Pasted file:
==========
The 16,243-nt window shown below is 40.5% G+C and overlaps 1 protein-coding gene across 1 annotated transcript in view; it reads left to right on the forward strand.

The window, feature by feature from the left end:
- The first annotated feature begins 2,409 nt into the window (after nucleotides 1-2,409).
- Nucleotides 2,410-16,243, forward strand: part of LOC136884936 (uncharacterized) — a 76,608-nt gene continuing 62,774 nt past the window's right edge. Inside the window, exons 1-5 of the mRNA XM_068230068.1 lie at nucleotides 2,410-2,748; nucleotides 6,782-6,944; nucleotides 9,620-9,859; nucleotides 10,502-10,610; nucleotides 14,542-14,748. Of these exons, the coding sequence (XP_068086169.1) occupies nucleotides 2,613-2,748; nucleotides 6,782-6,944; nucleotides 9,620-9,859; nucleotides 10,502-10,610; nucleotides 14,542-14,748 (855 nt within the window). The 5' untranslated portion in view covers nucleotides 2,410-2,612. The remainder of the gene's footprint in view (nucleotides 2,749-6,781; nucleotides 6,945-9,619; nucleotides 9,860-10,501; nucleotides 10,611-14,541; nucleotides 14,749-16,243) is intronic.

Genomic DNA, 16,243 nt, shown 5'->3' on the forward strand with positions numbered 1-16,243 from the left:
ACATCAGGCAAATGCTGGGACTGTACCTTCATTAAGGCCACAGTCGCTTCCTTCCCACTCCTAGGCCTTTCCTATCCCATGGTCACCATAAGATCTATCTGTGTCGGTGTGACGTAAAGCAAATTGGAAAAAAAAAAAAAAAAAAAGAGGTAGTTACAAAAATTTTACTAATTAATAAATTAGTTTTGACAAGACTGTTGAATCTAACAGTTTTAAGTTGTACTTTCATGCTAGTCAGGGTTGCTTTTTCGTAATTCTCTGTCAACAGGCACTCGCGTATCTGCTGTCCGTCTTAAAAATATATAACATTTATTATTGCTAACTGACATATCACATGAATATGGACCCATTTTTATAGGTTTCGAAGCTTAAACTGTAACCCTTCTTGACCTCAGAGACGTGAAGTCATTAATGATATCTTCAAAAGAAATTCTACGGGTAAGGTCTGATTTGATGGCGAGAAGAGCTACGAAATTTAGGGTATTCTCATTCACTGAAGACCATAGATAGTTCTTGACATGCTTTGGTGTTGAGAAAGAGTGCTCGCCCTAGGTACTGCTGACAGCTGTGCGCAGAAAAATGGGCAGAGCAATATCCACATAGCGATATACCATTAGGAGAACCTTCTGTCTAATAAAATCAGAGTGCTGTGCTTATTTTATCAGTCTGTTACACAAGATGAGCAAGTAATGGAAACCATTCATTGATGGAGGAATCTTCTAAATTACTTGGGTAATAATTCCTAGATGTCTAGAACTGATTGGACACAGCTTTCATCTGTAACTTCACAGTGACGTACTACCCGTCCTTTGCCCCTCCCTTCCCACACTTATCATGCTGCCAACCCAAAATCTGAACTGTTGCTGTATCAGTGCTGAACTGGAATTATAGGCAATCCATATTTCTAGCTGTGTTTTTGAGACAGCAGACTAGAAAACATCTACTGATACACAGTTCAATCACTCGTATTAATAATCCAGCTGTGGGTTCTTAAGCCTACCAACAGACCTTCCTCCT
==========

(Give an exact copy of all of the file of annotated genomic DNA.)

The 16,243-nt window shown below is 40.5% G+C and overlaps 1 protein-coding gene across 1 annotated transcript in view; it reads left to right on the forward strand.

The window, feature by feature from the left end:
- The first annotated feature begins 2,409 nt into the window (after nucleotides 1-2,409).
- Nucleotides 2,410-16,243, forward strand: part of LOC136884936 (uncharacterized) — a 76,608-nt gene continuing 62,774 nt past the window's right edge. Inside the window, exons 1-5 of the mRNA XM_068230068.1 lie at nucleotides 2,410-2,748; nucleotides 6,782-6,944; nucleotides 9,620-9,859; nucleotides 10,502-10,610; nucleotides 14,542-14,748. Of these exons, the coding sequence (XP_068086169.1) occupies nucleotides 2,613-2,748; nucleotides 6,782-6,944; nucleotides 9,620-9,859; nucleotides 10,502-10,610; nucleotides 14,542-14,748 (855 nt within the window). The 5' untranslated portion in view covers nucleotides 2,410-2,612. The remainder of the gene's footprint in view (nucleotides 2,749-6,781; nucleotides 6,945-9,619; nucleotides 9,860-10,501; nucleotides 10,611-14,541; nucleotides 14,749-16,243) is intronic.

Genomic DNA, 16,243 nt, shown 5'->3' on the forward strand with positions numbered 1-16,243 from the left:
ACATCAGGCAAATGCTGGGACTGTACCTTCATTAAGGCCACAGTCGCTTCCTTCCCACTCCTAGGCCTTTCCTATCCCATGGTCACCATAAGATCTATCTGTGTCGGTGTGACGTAAAGCAAATTGGAAAAAAAAAAAAAAAAAAAGAGGTAGTTACAAAAATTTTACTAATTAATAAATTAGTTTTGACAAGACTGTTGAATCTAACAGTTTTAAGTTGTACTTTCATGCTAGTCAGGGTTGCTTTTTCGTAATTCTCTGTCAACAGGCACTCGCGTATCTGCTGTCCGTCTTAAAAATATATAACATTTATTATTGCTAACTGACATATCACATGAATATGGACCCATTTTTATAGGTTTCGAAGCTTAAACTGTAACCCTTCTTGACCTCAGAGACGTGAAGTCATTAATGATATCTTCAAAAGAAATTCTACGGGTAAGGTCTGATTTGATGGCGAGAAGAGCTACGAAATTTAGGGTATTCTCATTCACTGAAGACCATAGATAGTTCTTGACATGCTTTGGTGTTGAGAAAGAGTGCTCGCCCTAGGTACTGCTGACAGCTGTGCGCAGAAAAATGGGCAGAGCAATATCCACATAGCGATATACCATTAGGAGAACCTTCTGTCTAATAAAATCAGAGTGCTGTGCTTATTTTATCAGTCTGTTACACAAGATGAGCAAGTAATGGAAACCATTCATTGATGGAGGAATCTTCTAAATTACTTGGGTAATAATTCCTAGATGTCTAGAACTGATTGGACACAGCTTTCATCTGTAACTTCACAGTGACGTACTACCCGTCCTTTGCCCCTCCCTTCCCACACTTATCATGCTGCCAACCCAAAATCTGAACTGTTGCTGTATCAGTGCTGAACTGGAATTATAGGCAATCCATATTTCTAGCTGTGTTTTTGAGACAGCAGACTAGAAAACATCTACTGATACACAGTTCAATCACTCGTATTAATAATCCAGCTGTGGGTTCTTAAGCCTACCAACAGACCTTCCTCCT